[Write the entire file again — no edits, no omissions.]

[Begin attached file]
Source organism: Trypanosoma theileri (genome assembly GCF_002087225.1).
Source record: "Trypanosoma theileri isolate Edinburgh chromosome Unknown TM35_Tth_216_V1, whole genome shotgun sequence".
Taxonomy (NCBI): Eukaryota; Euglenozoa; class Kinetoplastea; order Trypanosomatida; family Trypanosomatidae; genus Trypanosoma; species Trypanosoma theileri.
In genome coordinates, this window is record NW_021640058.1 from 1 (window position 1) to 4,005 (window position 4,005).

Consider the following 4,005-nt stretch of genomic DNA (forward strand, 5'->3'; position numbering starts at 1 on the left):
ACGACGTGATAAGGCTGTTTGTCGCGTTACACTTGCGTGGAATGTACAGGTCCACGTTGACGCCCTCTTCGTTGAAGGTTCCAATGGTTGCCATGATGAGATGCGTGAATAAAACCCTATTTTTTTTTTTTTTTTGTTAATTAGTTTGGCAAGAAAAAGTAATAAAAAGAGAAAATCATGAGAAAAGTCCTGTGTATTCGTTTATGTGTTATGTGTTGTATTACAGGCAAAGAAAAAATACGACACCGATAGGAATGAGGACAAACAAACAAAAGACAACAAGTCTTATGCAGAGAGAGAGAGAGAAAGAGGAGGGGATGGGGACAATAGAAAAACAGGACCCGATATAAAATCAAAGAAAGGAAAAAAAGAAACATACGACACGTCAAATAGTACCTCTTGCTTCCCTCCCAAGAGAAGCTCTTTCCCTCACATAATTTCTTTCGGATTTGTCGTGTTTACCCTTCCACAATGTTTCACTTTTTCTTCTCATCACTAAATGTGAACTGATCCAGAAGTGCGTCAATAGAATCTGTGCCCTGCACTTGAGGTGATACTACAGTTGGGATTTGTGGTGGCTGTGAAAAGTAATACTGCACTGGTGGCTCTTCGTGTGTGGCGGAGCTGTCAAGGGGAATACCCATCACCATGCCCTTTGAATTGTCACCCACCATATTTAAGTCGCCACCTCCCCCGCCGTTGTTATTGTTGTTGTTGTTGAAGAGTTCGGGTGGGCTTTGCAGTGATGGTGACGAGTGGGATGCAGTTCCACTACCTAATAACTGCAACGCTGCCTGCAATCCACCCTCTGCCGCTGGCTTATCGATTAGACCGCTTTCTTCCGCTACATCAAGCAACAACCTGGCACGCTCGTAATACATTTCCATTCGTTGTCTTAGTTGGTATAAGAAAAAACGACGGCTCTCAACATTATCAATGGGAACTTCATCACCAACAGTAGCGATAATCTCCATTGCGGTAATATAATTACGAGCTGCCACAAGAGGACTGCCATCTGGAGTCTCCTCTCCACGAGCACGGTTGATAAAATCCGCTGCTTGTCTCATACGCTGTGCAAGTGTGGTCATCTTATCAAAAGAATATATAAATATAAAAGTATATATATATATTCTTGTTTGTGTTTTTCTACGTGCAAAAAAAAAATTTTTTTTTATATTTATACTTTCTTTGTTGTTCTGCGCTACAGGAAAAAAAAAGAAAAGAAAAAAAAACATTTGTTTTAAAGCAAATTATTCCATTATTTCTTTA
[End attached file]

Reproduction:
Source organism: Trypanosoma theileri (genome assembly GCF_002087225.1).
Source record: "Trypanosoma theileri isolate Edinburgh chromosome Unknown TM35_Tth_216_V1, whole genome shotgun sequence".
Taxonomy (NCBI): Eukaryota; Euglenozoa; class Kinetoplastea; order Trypanosomatida; family Trypanosomatidae; genus Trypanosoma; species Trypanosoma theileri.
In genome coordinates, this window is record NW_021640058.1 from 1 (window position 1) to 4,005 (window position 4,005).

Consider the following 4,005-nt stretch of genomic DNA (forward strand, 5'->3'; position numbering starts at 1 on the left):
ACGACGTGATAAGGCTGTTTGTCGCGTTACACTTGCGTGGAATGTACAGGTCCACGTTGACGCCCTCTTCGTTGAAGGTTCCAATGGTTGCCATGATGAGATGCGTGAATAAAACCCTATTTTTTTTTTTTTTTTGTTAATTAGTTTGGCAAGAAAAAGTAATAAAAAGAGAAAATCATGAGAAAAGTCCTGTGTATTCGTTTATGTGTTATGTGTTGTATTACAGGCAAAGAAAAAATACGACACCGATAGGAATGAGGACAAACAAACAAAAGACAACAAGTCTTATGCAGAGAGAGAGAGAGAAAGAGGAGGGGATGGGGACAATAGAAAAACAGGACCCGATATAAAATCAAAGAAAGGAAAAAAAGAAACATACGACACGTCAAATAGTACCTCTTGCTTCCCTCCCAAGAGAAGCTCTTTCCCTCACATAATTTCTTTCGGATTTGTCGTGTTTACCCTTCCACAATGTTTCACTTTTTCTTCTCATCACTAAATGTGAACTGATCCAGAAGTGCGTCAATAGAATCTGTGCCCTGCACTTGAGGTGATACTACAGTTGGGATTTGTGGTGGCTGTGAAAAGTAATACTGCACTGGTGGCTCTTCGTGTGTGGCGGAGCTGTCAAGGGGAATACCCATCACCATGCCCTTTGAATTGTCACCCACCATATTTAAGTCGCCACCTCCCCCGCCGTTGTTATTGTTGTTGTTGTTGAAGAGTTCGGGTGGGCTTTGCAGTGATGGTGACGAGTGGGATGCAGTTCCACTACCTAATAACTGCAACGCTGCCTGCAATCCACCCTCTGCCGCTGGCTTATCGATTAGACCGCTTTCTTCCGCTACATCAAGCAACAACCTGGCACGCTCGTAATACATTTCCATTCGTTGTCTTAGTTGGTATAAGAAAAAACGACGGCTCTCAACATTATCAATGGGAACTTCATCACCAACAGTAGCGATAATCTCCATTGCGGTAATATAATTACGAGCTGCCACAAGAGGACTGCCATCTGGAGTCTCCTCTCCACGAGCACGGTTGATAAAATCCGCTGCTTGTCTCATACGCTGTGCAAGTGTGGTCATCTTATCAAAAGAATATATAAATATAAAAGTATATATATATATTCTTGTTTGTGTTTTTCTACGTGCAAAAAAAAAATTTTTTTTTATATTTATACTTTCTTTGTTGTTCTGCGCTACAGGAAAAAAAAAGAAAAGAAAAAAAAACATTTGTTTTAAAGCAAATTATTCCATTATTTCTTTA